Troika Nations Deny Threat to Stop South Sudan Funds


A group of major donors to South Sudan have denied reports they threatened to starve the country of funds unless the controversial 28 states decree was revoked.

A letter addressed to Juba, allegedly from Troika nations, was leaked to the media last week. The letter supposedly called for the 28 states to be revoked and two top officials of the Ministry of Finance and the Central Bank to be fired.


Troika denies threatening Juba

A statement released on Tuesday by the embassy of the United Kingdom in South Sudan appears to deny reports of any threats made to Juba.

“The Troika wish to clarify that the allegation of having sent a letter demanding changes to Government positions is false,” the statement reads. “The Troika and its partners remain committed to working with the Transitional Government of National Unity, and all its Ministers, to ensure a coherent approach to the economic challenges faces by South Sudan.”

The Troika includes the US, the UK, Norway and a number of other nations from the international community – some of South Sudan’s most important donors.


Funds vital to South Sudan

South Sudan’s deteriorating economy means it can’t afford to lose out on essential funds from major donors. It’s understood a number of donors are already hesitant to send funds to the world’s youngest nation as the successful implementation of its peace deal remains elusive.

The controversial 28 states decree is one of various political barriers believed to be standing between South Sudan’s transitional government and lasting peace. President Salva Kiir announced the decree late last year, despite the peace deal stating the country should be divided into 10 sates. The regional shuffle has led to a number of fresh border disputes between the newly drawn states. Meanwhile, some economic experts have warned the 28 state system isn’t financially viable.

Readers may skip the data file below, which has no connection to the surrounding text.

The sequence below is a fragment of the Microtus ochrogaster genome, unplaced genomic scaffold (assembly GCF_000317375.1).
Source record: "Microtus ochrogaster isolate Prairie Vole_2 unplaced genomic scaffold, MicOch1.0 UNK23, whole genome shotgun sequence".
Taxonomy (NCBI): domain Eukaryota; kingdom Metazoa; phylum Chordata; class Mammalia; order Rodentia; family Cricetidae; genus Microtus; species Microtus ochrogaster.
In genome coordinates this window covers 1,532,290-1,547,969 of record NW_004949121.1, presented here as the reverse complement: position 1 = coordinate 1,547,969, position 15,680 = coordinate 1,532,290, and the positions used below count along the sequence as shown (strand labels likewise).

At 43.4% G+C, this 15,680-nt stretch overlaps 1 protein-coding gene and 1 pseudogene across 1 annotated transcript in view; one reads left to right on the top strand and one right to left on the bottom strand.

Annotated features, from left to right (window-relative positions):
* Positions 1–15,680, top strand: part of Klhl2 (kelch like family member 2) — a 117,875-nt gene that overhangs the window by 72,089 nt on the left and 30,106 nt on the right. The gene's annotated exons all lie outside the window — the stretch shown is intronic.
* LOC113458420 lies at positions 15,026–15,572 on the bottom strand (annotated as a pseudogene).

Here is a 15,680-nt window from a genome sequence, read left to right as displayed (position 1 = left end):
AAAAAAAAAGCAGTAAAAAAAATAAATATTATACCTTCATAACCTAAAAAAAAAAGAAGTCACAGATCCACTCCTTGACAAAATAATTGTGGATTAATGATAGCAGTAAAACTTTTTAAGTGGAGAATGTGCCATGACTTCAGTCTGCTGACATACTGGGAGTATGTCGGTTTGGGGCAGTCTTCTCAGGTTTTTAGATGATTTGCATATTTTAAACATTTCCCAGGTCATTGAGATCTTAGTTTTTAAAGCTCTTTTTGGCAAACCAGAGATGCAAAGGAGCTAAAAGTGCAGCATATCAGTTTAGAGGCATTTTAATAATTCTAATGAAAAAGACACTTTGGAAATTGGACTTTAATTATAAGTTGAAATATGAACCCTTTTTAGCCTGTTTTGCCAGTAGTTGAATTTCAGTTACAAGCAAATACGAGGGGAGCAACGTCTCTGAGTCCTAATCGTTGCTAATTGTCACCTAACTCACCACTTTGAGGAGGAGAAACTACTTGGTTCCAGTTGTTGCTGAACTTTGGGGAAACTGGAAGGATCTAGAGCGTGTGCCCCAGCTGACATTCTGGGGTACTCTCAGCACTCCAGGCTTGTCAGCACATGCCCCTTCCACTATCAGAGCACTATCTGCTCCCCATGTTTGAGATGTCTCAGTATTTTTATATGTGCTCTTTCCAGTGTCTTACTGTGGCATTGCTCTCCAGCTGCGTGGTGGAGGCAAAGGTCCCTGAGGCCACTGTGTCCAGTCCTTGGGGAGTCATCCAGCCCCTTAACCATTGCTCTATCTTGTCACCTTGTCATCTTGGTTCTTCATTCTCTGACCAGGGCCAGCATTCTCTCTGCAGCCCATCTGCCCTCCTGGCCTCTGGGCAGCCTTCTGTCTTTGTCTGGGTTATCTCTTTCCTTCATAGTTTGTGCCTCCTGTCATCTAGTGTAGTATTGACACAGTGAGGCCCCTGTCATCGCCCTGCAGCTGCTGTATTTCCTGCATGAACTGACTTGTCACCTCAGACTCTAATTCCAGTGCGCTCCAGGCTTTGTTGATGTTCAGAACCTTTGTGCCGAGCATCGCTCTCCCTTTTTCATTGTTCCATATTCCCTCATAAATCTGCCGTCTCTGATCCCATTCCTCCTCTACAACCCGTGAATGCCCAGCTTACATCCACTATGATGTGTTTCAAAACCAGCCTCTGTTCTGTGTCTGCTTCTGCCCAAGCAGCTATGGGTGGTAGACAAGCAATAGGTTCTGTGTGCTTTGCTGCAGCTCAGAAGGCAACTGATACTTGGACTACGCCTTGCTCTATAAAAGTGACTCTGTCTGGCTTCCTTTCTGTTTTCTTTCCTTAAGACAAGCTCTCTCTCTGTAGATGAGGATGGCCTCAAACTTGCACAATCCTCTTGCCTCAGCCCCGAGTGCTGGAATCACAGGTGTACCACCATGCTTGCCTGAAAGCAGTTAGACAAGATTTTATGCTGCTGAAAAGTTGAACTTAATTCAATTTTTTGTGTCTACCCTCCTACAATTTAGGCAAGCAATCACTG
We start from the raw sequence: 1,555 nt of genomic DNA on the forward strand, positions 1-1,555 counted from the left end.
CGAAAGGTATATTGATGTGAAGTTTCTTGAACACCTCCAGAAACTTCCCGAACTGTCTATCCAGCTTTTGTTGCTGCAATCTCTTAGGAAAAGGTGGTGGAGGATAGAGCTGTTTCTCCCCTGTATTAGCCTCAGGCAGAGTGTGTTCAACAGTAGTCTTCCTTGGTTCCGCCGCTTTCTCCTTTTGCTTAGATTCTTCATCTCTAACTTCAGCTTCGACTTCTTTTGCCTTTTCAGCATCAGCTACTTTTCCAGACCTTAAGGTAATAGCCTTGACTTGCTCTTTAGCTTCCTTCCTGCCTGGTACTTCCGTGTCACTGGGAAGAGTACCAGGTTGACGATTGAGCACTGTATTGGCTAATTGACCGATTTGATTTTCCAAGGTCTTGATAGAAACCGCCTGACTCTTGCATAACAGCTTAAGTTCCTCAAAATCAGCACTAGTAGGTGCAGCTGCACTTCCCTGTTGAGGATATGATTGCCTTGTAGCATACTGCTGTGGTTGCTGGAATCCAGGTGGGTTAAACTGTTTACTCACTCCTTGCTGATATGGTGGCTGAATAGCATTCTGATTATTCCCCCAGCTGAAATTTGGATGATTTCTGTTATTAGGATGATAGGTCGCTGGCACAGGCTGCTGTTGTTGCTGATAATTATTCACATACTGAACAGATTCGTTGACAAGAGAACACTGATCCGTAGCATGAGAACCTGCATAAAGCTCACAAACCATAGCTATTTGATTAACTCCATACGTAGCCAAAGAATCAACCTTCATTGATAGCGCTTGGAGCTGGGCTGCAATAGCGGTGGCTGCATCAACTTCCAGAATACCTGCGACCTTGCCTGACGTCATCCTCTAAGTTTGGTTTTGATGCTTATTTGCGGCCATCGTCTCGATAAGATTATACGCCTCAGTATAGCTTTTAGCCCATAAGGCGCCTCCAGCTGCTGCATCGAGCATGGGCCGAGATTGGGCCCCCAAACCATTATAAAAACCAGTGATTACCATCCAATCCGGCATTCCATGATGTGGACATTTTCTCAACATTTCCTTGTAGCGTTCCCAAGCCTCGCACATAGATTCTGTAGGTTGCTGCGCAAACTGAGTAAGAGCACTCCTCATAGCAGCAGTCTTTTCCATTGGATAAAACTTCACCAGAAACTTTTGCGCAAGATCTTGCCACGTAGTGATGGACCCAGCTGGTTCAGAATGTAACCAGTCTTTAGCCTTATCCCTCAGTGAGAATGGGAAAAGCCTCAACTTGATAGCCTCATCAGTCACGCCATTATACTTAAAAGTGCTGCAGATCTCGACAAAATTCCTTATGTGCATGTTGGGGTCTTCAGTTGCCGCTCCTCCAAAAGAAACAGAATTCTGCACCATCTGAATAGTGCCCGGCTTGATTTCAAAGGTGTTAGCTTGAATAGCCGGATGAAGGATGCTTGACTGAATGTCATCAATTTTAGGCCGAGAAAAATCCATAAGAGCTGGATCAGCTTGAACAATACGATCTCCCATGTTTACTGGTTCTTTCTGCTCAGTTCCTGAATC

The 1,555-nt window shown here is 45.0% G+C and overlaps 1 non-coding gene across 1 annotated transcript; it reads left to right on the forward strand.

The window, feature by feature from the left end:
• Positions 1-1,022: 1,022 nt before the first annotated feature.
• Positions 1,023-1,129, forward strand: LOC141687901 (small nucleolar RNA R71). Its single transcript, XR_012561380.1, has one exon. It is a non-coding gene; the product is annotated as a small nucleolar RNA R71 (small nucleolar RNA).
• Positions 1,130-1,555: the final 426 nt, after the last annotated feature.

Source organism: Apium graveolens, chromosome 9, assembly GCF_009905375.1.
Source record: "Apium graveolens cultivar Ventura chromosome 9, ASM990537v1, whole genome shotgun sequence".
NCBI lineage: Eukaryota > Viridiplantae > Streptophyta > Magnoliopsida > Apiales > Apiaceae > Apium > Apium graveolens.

Featured image:

By USAID Africa BureauA young girl hangs the South Sudan flag, Public Domain,

About Aaron Brooks

Aaron Brooks is a UK journalist who wants to cut out the international agendas in news. Spending his early years in both England and Northern Ireland he saw the difference between reality and media coverage at an early age. After graduating from the University of Chester with a BA in journalism, his travels revealed just how large the gap between news and the real world can be. As Editor-in-Chief at East Africa Monitor, it’s his job to provide a balanced view of what’s going on in the region for English-speaking audiences.